Learning from past mistakes

Earner explains the game will launch when it’s ready, but says it is already being tested in a beta consisting of some 10,000 daily users, from which the young UK studio is already generating money from. In fact, says Earner, the developer is more than half way to breaking even as a company, a trend that bodes well for the its future.

He is keen for his new start-up to stay with the strategy genre, having learned harsh lessons from his time at Playfish following the development and release of Restaurant City. He explains that when the London developer released the tycoon management title in 2009, it shot to the top of the Facebook charts and was “the best tycoon game” on the social network.

Samurai Siege

He says however that following that success, Playfish moved on to something completely different, rather than hone the lessons learned from creating the tycoon game, allowing other developers to step in and saturate the market. The studio still went on to release other popular titles such as The Sims Social and SimCity Social, before effectively closing down earlier this year, with all of its games retired from Facebook.

“I think, again, focus being an important part of a start-up, I’d hate to start something new having learned so much from the game we just made,” he states.

“I’ll give you a good example, when we were at Playfish, we made Restaurant City. It was not the first, but certainly the best tycoon game on Facebook, and it was way ahead of its time. It’s one of the first games that used Flash on Facebook, which sounds crazy, but at the time everybody else was sort of doing PHP games. It had beautiful graphics and it was very interactive, and we made that thing and it was a hit. It quickly became the number two game on Facebook, and we told ourselves ‘mission complete, we’ve cracked this artistic nut’, and we moved on to something totally different.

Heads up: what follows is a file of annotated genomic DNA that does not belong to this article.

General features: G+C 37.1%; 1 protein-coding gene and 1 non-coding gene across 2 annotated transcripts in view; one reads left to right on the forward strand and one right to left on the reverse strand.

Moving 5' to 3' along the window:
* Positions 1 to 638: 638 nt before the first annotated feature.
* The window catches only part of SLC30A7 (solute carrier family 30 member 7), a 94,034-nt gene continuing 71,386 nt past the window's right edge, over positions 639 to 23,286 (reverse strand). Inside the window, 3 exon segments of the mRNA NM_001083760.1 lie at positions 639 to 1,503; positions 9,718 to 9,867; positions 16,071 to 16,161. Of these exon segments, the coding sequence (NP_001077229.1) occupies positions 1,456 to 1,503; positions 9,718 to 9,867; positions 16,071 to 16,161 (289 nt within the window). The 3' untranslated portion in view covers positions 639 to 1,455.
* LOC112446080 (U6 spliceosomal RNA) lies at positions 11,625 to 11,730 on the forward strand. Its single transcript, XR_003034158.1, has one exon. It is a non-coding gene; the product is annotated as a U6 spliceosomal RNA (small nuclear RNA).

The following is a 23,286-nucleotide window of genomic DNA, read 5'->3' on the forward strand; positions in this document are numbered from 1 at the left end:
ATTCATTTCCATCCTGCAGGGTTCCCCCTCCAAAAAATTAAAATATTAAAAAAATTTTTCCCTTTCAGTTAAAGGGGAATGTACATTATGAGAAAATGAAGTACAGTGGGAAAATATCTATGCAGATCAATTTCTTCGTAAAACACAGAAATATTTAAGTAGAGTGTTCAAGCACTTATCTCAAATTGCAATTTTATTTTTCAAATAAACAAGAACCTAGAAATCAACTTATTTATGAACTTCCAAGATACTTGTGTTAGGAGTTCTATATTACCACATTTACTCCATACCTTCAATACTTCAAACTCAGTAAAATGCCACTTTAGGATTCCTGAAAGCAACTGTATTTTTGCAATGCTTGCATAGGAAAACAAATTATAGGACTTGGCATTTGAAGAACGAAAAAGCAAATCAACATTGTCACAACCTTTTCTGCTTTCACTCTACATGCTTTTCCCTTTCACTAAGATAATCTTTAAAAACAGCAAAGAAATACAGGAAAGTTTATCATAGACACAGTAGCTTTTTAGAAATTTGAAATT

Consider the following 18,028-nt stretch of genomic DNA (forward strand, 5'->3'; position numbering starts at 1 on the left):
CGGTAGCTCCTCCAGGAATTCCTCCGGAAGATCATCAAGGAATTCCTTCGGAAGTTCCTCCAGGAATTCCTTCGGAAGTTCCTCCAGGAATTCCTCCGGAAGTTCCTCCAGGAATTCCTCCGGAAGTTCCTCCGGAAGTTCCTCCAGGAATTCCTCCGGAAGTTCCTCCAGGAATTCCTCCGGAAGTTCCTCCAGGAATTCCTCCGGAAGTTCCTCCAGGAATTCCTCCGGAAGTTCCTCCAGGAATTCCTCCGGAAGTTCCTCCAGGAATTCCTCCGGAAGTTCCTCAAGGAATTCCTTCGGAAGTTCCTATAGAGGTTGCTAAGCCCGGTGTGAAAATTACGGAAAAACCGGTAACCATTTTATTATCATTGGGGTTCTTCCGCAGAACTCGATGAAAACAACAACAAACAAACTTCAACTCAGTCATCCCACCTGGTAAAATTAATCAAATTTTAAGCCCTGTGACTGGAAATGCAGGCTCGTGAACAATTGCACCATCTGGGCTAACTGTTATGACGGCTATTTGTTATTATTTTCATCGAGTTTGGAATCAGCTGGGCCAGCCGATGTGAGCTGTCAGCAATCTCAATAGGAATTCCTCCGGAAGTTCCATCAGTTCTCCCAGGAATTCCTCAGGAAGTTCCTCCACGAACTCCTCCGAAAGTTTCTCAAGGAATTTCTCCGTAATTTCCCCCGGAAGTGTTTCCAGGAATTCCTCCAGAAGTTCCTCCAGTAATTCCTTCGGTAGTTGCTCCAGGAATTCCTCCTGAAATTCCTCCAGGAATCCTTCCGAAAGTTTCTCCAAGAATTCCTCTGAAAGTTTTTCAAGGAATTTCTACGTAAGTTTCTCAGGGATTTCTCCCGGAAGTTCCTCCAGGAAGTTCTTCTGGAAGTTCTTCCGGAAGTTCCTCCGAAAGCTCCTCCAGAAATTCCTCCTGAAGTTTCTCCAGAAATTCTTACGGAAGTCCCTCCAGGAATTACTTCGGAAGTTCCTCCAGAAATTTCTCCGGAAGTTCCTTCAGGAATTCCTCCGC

“And what happened is for the next two years other companies made tycoon games about nightclubs, about baking, about everything. And I think we’re going to learn from that mistake and we’re going to stay in our box for now, which is to say midcore strategy games, and we’ll get better at doing that.”

Samurai Siege

Adaptability key to survival

Just over six months after the release of Restaurant City and two years after the company was formed, Playfish was acquired by Electronic Arts. The following year Earner himself was appointed as GM of Playfish, a position he held for two years before leaving the studio in January last year.

When asked if Earner sees a similar acquisition path for Space Ape in future should it prove a success, he says that the team’s current vision doesn’t require it to be purchased or for the studio to partner with another company.

He says Space Ape’s current game plan is good for two years – roughly the same period of time from Playfish’s founding to its acquisition by EA – with plans to use experience of employees at the company to slowly grow the company, and gradually split the team into two separate ‘cells’, with one team working on Samurari Siege, and the second developing a new IP. Earner believes it is key for the company to grow in a sustainable fashion, and it won’t be growing rapidly like companies such as Zynga.

But he recognises the industry changes quickly, and things could shift in its ambitions and plans depending on industry trends and new innovations that could shake the status quo.

“We know that the world changes quickly,” says Earner. “We know that for example maybe the current balance of power between android and tablet shifts, or maybe some new gaming device comes out. It’s amazing how quickly tablets usurped Facebook for example, maybe there will be another those type of bets

“So while I don’t think we’re looking to partner with anybody, we think adaptability one of the key survival traits for gaming start-ups. So we’ll do what we need to do to be successful, but I think right now we’re just focused on making one great game, and we think if we focus on making that great game and then making a second one and delighting our users, that good things will come in any form.”